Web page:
2017 was a brutal year for Tony Kay Manskau.
Her mother, who has autism, was undergoing cancer treatment when her brother, whom she cared for, was in intensive care for several weeks. Her children also had health problems and needed her attention.
“It’s just a struggle to want to be there for the people you love,” said Manskau, whose only option was unpaid leave. The health worker lost a third of her income that year.
She was among supporters who gathered at the state capitol on Thursday to watch Minnesota become one of more than a dozen states to approve paid family and medical leave requirements.
Governor Tim Walz has launched a national program that guarantees workers can take weeks or months of leave with partial pay after giving birth or if they or their family members develop a serious health condition. Approved the creation of They will also be able to take leave after adoption, in connection with a family member’s military service, or in situations such as domestic violence, sexual assault or stalking.
“The majority of countries are doing this because they know it’s the right thing to do,” Waltz said. “They also know that building the economy and making it resilient, strong and healthy is the right thing to do.”
This change will not take effect until January 2026. Congress delayed the start of the program by six months, one of several adjustments made in response to concerns from business owners and other employers, including school districts.
Lawmakers also scaled back an initial plan to allow workers to take up to 12 weeks off for their own health problems and up to 12 weeks to care for others in the same year. Instead of a total of 24 weeks of leave, we set a limit of 12 weeks for each type of leave and a cap of 20 weeks. Advocates said people rarely get the full hours allowed and must meet certain health requirements to qualify.
Despite the adjustments, business leaders said they felt they were not being heard in the Capitol this time.
“This is going to be a huge burden on businesses. It will increase the cost of doing business in Minnesota,” said Doug Roone, president and CEO of the Chamber of Commerce. “Unfortunately, what we are seeing is enacting legislation without listening to all perspectives. Some may call this bold, but I think it is more I think it’s going to be dichotomy.”
Lauryn Shotoast of the Chamber of Commerce said in a statement Thursday that chamber members have already designed, implemented and managed complex benefit packages, making the country’s program “flexible, feasible and equitable.” He added that he believes adjustments are needed to make it work. The group will insist on revamping the program ahead of its launch in two and a half years, she said.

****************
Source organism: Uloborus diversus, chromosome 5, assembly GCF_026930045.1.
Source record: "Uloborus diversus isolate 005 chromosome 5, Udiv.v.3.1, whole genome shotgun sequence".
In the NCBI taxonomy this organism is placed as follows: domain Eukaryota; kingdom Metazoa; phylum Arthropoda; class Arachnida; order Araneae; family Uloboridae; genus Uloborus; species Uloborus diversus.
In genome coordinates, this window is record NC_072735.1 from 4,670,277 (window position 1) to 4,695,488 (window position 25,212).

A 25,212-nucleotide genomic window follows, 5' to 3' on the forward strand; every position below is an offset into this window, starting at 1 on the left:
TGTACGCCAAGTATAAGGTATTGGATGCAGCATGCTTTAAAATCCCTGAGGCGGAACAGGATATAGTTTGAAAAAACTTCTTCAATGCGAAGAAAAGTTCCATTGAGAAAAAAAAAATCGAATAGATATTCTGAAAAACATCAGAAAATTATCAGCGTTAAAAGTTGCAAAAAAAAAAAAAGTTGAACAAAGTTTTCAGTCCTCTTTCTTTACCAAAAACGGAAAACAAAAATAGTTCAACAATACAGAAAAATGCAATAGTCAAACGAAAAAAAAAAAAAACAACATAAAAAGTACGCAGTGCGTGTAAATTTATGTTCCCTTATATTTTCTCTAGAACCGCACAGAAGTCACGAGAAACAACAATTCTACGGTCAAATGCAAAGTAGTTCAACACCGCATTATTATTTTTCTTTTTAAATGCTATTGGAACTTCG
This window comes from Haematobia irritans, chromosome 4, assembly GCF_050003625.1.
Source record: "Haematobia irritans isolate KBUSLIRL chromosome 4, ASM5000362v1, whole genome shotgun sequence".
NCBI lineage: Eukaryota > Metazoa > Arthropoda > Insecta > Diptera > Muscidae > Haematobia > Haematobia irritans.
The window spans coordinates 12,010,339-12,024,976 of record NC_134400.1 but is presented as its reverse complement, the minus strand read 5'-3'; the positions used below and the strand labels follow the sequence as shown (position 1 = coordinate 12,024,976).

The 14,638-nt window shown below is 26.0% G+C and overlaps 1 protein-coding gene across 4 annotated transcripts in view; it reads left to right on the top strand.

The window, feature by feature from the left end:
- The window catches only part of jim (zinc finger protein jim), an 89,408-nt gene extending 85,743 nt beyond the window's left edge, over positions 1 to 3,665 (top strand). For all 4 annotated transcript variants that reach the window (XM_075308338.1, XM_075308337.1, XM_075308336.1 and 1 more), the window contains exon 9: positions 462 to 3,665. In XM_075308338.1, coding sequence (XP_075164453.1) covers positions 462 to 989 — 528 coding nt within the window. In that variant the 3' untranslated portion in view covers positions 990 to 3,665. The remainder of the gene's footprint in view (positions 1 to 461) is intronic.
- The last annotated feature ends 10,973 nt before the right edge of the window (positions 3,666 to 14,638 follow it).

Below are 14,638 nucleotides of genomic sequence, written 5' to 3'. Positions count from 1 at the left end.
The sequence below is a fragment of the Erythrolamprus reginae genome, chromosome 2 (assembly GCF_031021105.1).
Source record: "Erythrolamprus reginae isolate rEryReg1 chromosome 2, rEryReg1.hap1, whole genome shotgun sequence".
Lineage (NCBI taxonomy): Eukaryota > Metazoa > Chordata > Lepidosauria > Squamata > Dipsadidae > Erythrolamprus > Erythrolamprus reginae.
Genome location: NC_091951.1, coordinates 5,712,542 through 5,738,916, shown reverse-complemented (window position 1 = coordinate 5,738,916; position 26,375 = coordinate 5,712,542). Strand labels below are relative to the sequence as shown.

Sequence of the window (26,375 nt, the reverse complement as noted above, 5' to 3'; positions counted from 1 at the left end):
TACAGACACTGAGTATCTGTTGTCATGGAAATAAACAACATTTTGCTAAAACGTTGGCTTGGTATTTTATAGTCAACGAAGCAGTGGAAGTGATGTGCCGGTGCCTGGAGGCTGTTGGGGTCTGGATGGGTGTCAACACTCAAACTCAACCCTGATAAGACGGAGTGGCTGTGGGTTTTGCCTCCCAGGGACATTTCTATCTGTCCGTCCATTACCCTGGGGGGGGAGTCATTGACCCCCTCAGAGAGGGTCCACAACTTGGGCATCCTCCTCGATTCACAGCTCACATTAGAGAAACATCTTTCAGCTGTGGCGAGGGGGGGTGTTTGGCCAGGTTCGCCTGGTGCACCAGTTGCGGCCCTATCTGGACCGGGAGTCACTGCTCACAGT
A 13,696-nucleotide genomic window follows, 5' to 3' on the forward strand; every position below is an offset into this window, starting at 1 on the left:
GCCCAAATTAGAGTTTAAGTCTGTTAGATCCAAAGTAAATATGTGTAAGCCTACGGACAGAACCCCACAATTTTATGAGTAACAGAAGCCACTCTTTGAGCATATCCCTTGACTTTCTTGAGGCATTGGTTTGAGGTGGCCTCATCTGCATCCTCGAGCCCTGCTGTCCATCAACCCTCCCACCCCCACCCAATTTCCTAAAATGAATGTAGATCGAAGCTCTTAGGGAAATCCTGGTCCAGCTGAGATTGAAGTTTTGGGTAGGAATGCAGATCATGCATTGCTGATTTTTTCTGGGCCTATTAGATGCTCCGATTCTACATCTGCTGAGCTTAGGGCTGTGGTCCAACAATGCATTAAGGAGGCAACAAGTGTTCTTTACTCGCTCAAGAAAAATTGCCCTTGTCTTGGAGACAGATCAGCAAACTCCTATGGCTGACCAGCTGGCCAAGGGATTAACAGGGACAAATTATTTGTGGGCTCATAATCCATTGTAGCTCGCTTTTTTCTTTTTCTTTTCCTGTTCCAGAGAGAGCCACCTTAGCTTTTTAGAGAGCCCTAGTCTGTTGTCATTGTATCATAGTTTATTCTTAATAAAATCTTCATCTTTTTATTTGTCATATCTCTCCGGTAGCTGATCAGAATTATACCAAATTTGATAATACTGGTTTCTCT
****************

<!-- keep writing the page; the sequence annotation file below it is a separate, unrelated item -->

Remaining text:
The state is using $668 million of its projected budget surplus to revitalize its paid leave program. When it starts in 2026, it will be funded by a 0.7% payroll tax levied on employers, similar to unemployment insurance. Employers will be able to pass half of that cost on to their employees.
With potential tax increases, other states with paid vacation policies also need such adjustments. But in another change late in the session, the Minnesota legislature agreed to cap interest rates at 1.2%.
The new law requires the state to conduct an actuarial analysis of the program’s finances this year, including whether the 0.7% payroll tax figure is sufficient. Republican lawmakers stressed during the conference that the analysis should have been done before the bill was passed.
“We may have to exceed the 1.2% cap. Nevertheless, we are running the program without actuarial research or qualified analysis other than what the proponents have done.” said Senator Eric Pratt (R-Prior Lake) during his speech. Final consideration in the Senate on the bill.
Instead, Republicans want employers to be able to use private insurance plans to take paid time off and the state to provide tax credits to businesses that benefit from them.
Democrats countered that the private market did not meet the needs of Minnesotans. In Thursday’s bill signature, they said their plan had received enough scrutiny after a decade of commitment, numerous commission hearings, and watching 11 other states pass similar programs. Stated.
House bill sponsor Ruth Richardson (DFL Mendota Heights) says employers will have to join state plans or opt out if they offer equal or better benefits starting in 2026. .
“Because it’s a statewide pool, it actually creates one of the most affordable options for paid family and medical leave,” Richardson said of the state program. “So even some of the big companies that offer it often pay far more to actually offer similar perks.”
Richardson noted that the new law will reduce payroll taxes for small businesses because employers with fewer than 30 employees can cut costs.
Lawmakers also passed a paid sickness and safety hours bill in this session that would allow workers to take paid time off for short absences, such as seeing a doctor or caring for a child with the flu. Businesses must bear the cost of that requirement.
Joy McAfee, a doula and small business owner, was among those who gathered at the Capitol to celebrate the holidays. She said she has helped many parents who lack sufficient paid time off to heal and bond with their newborn babies. When she gave birth to her first child, her husband was unable to take time off and she had to care for her son while experiencing severe postpartum depression.
“I see parents breaking down constantly like, ‘How am I going to make this work? How am I going to do this?'” McAfee said. “This bill will change how families manage their ability to care for themselves, their ability to attach and tune in to their children, and their ability to care for their loved ones.”
Staff writer Briana Bierschbach contributed to this report.